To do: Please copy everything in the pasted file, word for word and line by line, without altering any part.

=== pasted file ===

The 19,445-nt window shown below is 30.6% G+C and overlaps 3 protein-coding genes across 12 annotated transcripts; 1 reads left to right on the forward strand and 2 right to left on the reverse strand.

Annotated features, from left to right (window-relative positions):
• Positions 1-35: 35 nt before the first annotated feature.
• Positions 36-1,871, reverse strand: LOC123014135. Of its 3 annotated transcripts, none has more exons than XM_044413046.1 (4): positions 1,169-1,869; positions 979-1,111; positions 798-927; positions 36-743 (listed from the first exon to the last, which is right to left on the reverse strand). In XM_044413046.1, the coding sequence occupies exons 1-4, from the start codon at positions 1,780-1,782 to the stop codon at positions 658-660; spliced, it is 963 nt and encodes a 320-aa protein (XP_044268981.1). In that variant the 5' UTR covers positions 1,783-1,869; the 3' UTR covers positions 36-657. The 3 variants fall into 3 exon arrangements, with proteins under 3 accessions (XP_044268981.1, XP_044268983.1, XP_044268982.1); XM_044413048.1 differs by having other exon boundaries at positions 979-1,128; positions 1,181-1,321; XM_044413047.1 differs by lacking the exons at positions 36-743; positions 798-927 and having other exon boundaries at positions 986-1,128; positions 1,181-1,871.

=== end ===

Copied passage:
The 19,445-nt window shown below is 30.6% G+C and overlaps 3 protein-coding genes across 12 annotated transcripts; 1 reads left to right on the forward strand and 2 right to left on the reverse strand.

Annotated features, from left to right (window-relative positions):
• Positions 1-35: 35 nt before the first annotated feature.
• Positions 36-1,871, reverse strand: LOC123014135. Of its 3 annotated transcripts, none has more exons than XM_044413046.1 (4): positions 1,169-1,869; positions 979-1,111; positions 798-927; positions 36-743 (listed from the first exon to the last, which is right to left on the reverse strand). In XM_044413046.1, the coding sequence occupies exons 1-4, from the start codon at positions 1,780-1,782 to the stop codon at positions 658-660; spliced, it is 963 nt and encodes a 320-aa protein (XP_044268981.1). In that variant the 5' UTR covers positions 1,783-1,869; the 3' UTR covers positions 36-657. The 3 variants fall into 3 exon arrangements, with proteins under 3 accessions (XP_044268981.1, XP_044268983.1, XP_044268982.1); XM_044413048.1 differs by having other exon boundaries at positions 979-1,128; positions 1,181-1,321; XM_044413047.1 differs by lacking the exons at positions 36-743; positions 798-927 and having other exon boundaries at positions 986-1,128; positions 1,181-1,871.